IWSAW celebrating women’s day by paying tribute to the women soldiers in the Lebanese Army. On the one hand, I understand that the army is sometimes the only “respectable” place for many working class young people, mainly from rural areas, to turn to, but at the same time, why must we honour an institution that is built on machismo and violence—that is a basic facet of the nationalistic patriarchal world we live in. While I always respect individual women who are getting themselves into male-dominated spaces, I think, as far as women’s rights groups go at least, we could focus our efforts more on creating a world free from militarism instead, even if people call us crazy and utopian now; I think it’ll be worth it on the long run.
My friend and I getting harassed on Hamra. I wanted to kill those guys. Ok, I understand that violence may not be the best way to counter street harassment, but damn, the idea of it felt good. Good but still made me angrier and angrier every time I thought about it, about these idiots who think that they own the streets, who think they can disrespect women like that.
Discovering Winona LaDuke. Reading her All Our Relations: Native Struggles for Land and Life. Awesome woman, awesome book.
Wednesday, April 1, 2009
Again, I need to vent! A couple of days ago I finished reading one of the very few studies in the Middle East about sexual harassment. Not surprisingly, the study comes from the Egypt, one of the very few countries that have finally broken the wall of silence around street harassment. I expected it to be bad. I expected to find an outrageously high percentage of women that have been subject to street harassment (83% for Egyptian female citizens), I expected them to blame the woman’s outfit (62.5% assumed that a woman is more likely to get harassed if she is wearing a provocative outfit) only to contradict themselves a few seconds later (31% of the women who had confirmed being the victims of street harassment also confirmed that they are usually veiled and decently dressed when harassment takes place).
In my mind, I expected all that, but what I did not expect is how men willingly admitted that they had often harassed women on the street (62.4%), shamelessly as if they were doing nothing wrong going as far as pointing/hinting at or exposing bodyparts (4.3%) and a decent percentage even admitted they don’t even feel anything when they do these crimes, they just do them out of habit (19.3%).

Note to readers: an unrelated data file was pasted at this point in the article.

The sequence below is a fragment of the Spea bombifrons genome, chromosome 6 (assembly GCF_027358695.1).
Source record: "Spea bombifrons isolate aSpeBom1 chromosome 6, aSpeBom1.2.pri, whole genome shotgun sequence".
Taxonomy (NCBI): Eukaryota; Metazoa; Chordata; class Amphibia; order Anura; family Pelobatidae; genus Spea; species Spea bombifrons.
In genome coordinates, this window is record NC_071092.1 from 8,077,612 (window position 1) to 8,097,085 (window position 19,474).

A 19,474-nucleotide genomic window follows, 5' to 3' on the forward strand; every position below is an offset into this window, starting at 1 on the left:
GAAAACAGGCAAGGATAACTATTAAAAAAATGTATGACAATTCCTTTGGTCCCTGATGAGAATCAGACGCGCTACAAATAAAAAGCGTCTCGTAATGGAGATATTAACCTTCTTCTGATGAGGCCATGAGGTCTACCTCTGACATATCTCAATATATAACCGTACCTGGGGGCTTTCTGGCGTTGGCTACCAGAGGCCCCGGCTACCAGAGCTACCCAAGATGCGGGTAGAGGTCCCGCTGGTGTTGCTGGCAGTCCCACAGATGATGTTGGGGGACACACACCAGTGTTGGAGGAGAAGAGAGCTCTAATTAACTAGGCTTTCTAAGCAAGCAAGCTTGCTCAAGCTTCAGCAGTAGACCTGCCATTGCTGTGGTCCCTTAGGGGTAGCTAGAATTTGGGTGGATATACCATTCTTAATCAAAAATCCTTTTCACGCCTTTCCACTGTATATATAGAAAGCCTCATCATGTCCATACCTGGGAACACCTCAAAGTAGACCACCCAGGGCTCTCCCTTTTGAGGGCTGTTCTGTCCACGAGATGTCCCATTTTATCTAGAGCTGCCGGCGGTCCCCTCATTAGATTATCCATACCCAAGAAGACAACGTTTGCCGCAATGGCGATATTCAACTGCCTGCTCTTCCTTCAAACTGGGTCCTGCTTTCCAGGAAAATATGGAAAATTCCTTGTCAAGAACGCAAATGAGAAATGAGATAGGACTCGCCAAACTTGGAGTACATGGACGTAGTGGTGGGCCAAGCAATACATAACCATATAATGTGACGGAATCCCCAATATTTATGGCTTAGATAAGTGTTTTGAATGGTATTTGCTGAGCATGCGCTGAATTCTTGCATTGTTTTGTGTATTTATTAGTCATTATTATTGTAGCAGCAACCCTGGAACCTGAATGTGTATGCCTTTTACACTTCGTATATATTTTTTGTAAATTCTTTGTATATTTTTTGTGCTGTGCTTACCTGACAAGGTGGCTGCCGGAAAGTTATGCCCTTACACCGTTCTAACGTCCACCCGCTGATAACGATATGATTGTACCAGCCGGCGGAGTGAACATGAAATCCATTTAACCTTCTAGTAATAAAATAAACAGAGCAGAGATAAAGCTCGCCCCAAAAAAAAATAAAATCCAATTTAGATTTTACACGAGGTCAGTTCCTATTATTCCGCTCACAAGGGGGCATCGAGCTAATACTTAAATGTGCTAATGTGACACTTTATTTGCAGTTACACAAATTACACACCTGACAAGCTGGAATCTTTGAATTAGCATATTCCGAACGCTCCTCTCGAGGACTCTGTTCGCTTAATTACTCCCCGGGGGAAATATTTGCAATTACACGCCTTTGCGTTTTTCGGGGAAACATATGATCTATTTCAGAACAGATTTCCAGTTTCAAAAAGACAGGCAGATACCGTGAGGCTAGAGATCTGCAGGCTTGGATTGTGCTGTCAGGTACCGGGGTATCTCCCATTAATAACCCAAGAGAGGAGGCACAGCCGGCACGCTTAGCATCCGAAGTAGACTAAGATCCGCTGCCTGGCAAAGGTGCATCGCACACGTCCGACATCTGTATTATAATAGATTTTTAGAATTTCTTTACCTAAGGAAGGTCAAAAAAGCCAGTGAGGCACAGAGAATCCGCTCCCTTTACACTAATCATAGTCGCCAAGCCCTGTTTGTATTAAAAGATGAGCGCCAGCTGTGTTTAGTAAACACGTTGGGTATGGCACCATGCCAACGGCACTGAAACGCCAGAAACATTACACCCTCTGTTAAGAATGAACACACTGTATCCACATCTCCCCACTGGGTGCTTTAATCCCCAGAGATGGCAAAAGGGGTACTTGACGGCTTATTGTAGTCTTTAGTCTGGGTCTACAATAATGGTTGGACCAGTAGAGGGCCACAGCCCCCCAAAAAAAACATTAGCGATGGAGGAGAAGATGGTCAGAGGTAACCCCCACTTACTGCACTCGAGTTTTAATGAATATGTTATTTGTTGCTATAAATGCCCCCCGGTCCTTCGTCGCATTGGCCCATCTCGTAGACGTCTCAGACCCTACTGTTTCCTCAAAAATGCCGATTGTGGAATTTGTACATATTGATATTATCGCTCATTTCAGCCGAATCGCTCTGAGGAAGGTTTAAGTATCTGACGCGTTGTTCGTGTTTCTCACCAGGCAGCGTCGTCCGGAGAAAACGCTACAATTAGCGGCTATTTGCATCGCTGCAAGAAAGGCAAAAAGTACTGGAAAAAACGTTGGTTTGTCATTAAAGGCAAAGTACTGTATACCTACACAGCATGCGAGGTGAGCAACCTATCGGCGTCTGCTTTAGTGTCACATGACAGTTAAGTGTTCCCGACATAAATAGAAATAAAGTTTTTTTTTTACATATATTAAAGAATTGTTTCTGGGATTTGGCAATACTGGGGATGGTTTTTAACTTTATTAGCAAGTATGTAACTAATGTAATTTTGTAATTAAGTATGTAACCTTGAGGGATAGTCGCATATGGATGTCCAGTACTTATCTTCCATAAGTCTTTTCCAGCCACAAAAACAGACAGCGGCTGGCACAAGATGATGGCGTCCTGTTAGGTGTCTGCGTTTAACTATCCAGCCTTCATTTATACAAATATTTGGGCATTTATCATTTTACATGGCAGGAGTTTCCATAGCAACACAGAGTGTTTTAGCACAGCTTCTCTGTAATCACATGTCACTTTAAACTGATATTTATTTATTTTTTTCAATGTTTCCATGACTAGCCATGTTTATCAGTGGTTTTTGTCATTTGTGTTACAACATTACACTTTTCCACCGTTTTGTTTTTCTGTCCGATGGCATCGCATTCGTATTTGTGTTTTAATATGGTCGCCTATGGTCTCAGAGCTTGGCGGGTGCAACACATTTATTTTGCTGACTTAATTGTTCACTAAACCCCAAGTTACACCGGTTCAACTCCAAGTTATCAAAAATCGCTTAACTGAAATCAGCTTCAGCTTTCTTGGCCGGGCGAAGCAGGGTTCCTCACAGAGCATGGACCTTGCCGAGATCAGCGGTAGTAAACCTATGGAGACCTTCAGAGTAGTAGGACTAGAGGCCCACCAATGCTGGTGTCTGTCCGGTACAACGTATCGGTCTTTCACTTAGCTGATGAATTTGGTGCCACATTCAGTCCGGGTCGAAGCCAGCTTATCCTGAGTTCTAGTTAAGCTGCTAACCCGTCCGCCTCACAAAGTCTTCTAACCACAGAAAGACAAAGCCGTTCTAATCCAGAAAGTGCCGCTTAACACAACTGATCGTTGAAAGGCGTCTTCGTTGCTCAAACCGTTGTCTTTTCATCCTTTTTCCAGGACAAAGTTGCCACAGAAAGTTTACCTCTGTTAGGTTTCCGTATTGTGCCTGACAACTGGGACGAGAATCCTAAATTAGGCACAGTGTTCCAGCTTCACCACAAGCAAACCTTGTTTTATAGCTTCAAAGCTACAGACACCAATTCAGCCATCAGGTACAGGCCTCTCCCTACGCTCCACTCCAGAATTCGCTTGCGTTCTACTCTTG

Now that shocked me! What does this mean? What does it say about our society? I just think we live in a very sick society where degrading and humiliating women just because they are women have become the norm. When you know that 83% of women are fully aware of the fact that they are harassed, their humanity is aggressed. They are aware of how damaging this is but no one does anything about it. We don’t even want to talk about it.
This has reached a point where men don’t even see anything wrong with what they do, they admit that they harass women as if they are just stating that they like football. Women are afraid to go down to the street and avoid doing so, they have nightmares and depressions, their academic and professional productivity are reduced. Why? What for? Whereas some men enjoy it, others feel nothing at all, they just do it as a habit… Just a habit… For a retarded, stupid habit, women are deprived of the street that should be theirs just as it is anyone else’s.
Men often brag about how they are better drivers, how they are more productive at work, more successful in everything, more confident. And I have a question that anyone is kindly asked to answer: if you had to go through a debilitating experience, such as walking on the street when you are a woman; If your space is either limited to the safety of your home; if every excursion is a terrifying experience… would you be able to compete, excel and perform?
Most men adopting this oppressive patriarchal system are more vulnerable and weak than any other creature, but they are protected by patriarchy, by the fact that they can let out any anger or feeling of weakness on women, yes women, Women on the street, family members at home, or female colleagues. That is the sad truth of this great value that we defend so fiercely, our values in this beautiful Middle East have been degraded to humiliating women just because they are women who breathe.
The study is written in Arabic and I would recommend you read it: غيوم في سماء مصر
Tuesday, March 31, 2009